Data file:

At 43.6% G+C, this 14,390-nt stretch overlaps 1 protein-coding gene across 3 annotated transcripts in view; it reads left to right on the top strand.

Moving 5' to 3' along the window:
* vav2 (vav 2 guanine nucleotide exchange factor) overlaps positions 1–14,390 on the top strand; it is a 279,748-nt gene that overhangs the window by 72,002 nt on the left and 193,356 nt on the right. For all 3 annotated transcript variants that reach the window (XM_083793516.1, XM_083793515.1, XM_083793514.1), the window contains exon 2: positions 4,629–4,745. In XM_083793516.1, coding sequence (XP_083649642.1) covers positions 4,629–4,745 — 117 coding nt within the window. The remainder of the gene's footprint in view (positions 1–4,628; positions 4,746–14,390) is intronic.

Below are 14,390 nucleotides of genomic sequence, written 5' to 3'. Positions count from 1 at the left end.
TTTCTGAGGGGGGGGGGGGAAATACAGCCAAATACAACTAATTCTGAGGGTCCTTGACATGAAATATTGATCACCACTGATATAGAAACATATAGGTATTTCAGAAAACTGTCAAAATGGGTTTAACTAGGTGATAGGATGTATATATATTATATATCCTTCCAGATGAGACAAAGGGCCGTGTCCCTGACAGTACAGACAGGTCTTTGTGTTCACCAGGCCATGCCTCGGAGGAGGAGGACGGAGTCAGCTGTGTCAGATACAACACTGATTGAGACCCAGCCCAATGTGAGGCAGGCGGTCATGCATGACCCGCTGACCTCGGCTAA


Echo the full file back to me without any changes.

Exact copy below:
At 43.6% G+C, this 14,390-nt stretch overlaps 1 protein-coding gene across 3 annotated transcripts in view; it reads left to right on the top strand.

Moving 5' to 3' along the window:
* vav2 (vav 2 guanine nucleotide exchange factor) overlaps positions 1–14,390 on the top strand; it is a 279,748-nt gene that overhangs the window by 72,002 nt on the left and 193,356 nt on the right. For all 3 annotated transcript variants that reach the window (XM_083793516.1, XM_083793515.1, XM_083793514.1), the window contains exon 2: positions 4,629–4,745. In XM_083793516.1, coding sequence (XP_083649642.1) covers positions 4,629–4,745 — 117 coding nt within the window. The remainder of the gene's footprint in view (positions 1–4,628; positions 4,746–14,390) is intronic.

Below are 14,390 nucleotides of genomic sequence, written 5' to 3'. Positions count from 1 at the left end.
TTTCTGAGGGGGGGGGGGGAAATACAGCCAAATACAACTAATTCTGAGGGTCCTTGACATGAAATATTGATCACCACTGATATAGAAACATATAGGTATTTCAGAAAACTGTCAAAATGGGTTTAACTAGGTGATAGGATGTATATATATTATATATCCTTCCAGATGAGACAAAGGGCCGTGTCCCTGACAGTACAGACAGGTCTTTGTGTTCACCAGGCCATGCCTCGGAGGAGGAGGACGGAGTCAGCTGTGTCAGATACAACACTGATTGAGACCCAGCCCAATGTGAGGCAGGCGGTCATGCATGACCCGCTGACCTCGGCTAA